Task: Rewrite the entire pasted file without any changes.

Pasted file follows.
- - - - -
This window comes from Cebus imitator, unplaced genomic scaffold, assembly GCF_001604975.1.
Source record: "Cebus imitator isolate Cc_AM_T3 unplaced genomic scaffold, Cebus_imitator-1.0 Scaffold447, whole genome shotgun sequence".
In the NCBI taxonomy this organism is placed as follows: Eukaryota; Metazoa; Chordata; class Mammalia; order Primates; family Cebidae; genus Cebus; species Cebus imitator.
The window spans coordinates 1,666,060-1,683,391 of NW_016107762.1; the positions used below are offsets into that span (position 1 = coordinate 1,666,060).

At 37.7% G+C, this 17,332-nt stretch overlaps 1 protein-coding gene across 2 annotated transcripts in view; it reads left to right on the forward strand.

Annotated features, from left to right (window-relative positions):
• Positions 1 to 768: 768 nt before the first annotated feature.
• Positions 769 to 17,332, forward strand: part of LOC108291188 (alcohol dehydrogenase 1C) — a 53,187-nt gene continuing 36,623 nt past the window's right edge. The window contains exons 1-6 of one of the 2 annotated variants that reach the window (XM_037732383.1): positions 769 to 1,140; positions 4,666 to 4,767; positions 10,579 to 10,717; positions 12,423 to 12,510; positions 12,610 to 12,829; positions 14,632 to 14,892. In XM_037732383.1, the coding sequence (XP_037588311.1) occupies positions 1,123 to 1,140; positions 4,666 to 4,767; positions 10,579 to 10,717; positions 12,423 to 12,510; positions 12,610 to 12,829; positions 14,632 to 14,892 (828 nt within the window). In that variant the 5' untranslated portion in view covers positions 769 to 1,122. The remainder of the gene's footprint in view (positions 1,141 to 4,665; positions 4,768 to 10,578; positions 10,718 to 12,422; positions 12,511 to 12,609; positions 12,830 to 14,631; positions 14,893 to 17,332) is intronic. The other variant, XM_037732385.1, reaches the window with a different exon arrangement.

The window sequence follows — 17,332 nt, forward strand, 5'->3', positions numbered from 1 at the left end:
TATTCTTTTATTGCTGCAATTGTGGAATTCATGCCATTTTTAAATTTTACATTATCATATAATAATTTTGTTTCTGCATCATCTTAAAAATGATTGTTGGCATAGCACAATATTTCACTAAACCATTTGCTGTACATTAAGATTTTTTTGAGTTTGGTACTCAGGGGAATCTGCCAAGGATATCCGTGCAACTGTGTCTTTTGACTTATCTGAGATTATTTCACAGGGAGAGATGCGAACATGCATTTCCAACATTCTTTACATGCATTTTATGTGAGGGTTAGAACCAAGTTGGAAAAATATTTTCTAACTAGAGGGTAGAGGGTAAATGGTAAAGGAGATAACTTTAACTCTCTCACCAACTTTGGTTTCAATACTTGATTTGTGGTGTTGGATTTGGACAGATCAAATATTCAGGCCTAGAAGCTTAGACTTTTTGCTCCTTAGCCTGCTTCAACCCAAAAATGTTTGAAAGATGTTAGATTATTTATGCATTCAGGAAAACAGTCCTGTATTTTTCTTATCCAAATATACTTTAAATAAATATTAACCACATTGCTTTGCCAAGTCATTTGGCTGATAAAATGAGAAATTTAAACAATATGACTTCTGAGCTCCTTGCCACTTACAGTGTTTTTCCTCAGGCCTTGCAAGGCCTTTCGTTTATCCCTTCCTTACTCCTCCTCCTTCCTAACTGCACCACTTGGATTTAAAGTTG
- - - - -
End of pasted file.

This window comes from Cebus imitator, unplaced genomic scaffold, assembly GCF_001604975.1.
Source record: "Cebus imitator isolate Cc_AM_T3 unplaced genomic scaffold, Cebus_imitator-1.0 Scaffold447, whole genome shotgun sequence".
In the NCBI taxonomy this organism is placed as follows: Eukaryota; Metazoa; Chordata; class Mammalia; order Primates; family Cebidae; genus Cebus; species Cebus imitator.
The window spans coordinates 1,666,060-1,683,391 of NW_016107762.1; the positions used below are offsets into that span (position 1 = coordinate 1,666,060).

At 37.7% G+C, this 17,332-nt stretch overlaps 1 protein-coding gene across 2 annotated transcripts in view; it reads left to right on the forward strand.

Annotated features, from left to right (window-relative positions):
• Positions 1 to 768: 768 nt before the first annotated feature.
• Positions 769 to 17,332, forward strand: part of LOC108291188 (alcohol dehydrogenase 1C) — a 53,187-nt gene continuing 36,623 nt past the window's right edge. The window contains exons 1-6 of one of the 2 annotated variants that reach the window (XM_037732383.1): positions 769 to 1,140; positions 4,666 to 4,767; positions 10,579 to 10,717; positions 12,423 to 12,510; positions 12,610 to 12,829; positions 14,632 to 14,892. In XM_037732383.1, the coding sequence (XP_037588311.1) occupies positions 1,123 to 1,140; positions 4,666 to 4,767; positions 10,579 to 10,717; positions 12,423 to 12,510; positions 12,610 to 12,829; positions 14,632 to 14,892 (828 nt within the window). In that variant the 5' untranslated portion in view covers positions 769 to 1,122. The remainder of the gene's footprint in view (positions 1,141 to 4,665; positions 4,768 to 10,578; positions 10,718 to 12,422; positions 12,511 to 12,609; positions 12,830 to 14,631; positions 14,893 to 17,332) is intronic. The other variant, XM_037732385.1, reaches the window with a different exon arrangement.

The window sequence follows — 17,332 nt, forward strand, 5'->3', positions numbered from 1 at the left end:
TATTCTTTTATTGCTGCAATTGTGGAATTCATGCCATTTTTAAATTTTACATTATCATATAATAATTTTGTTTCTGCATCATCTTAAAAATGATTGTTGGCATAGCACAATATTTCACTAAACCATTTGCTGTACATTAAGATTTTTTTGAGTTTGGTACTCAGGGGAATCTGCCAAGGATATCCGTGCAACTGTGTCTTTTGACTTATCTGAGATTATTTCACAGGGAGAGATGCGAACATGCATTTCCAACATTCTTTACATGCATTTTATGTGAGGGTTAGAACCAAGTTGGAAAAATATTTTCTAACTAGAGGGTAGAGGGTAAATGGTAAAGGAGATAACTTTAACTCTCTCACCAACTTTGGTTTCAATACTTGATTTGTGGTGTTGGATTTGGACAGATCAAATATTCAGGCCTAGAAGCTTAGACTTTTTGCTCCTTAGCCTGCTTCAACCCAAAAATGTTTGAAAGATGTTAGATTATTTATGCATTCAGGAAAACAGTCCTGTATTTTTCTTATCCAAATATACTTTAAATAAATATTAACCACATTGCTTTGCCAAGTCATTTGGCTGATAAAATGAGAAATTTAAACAATATGACTTCTGAGCTCCTTGCCACTTACAGTGTTTTTCCTCAGGCCTTGCAAGGCCTTTCGTTTATCCCTTCCTTACTCCTCCTCCTTCCTAACTGCACCACTTGGATTTAAAGTTG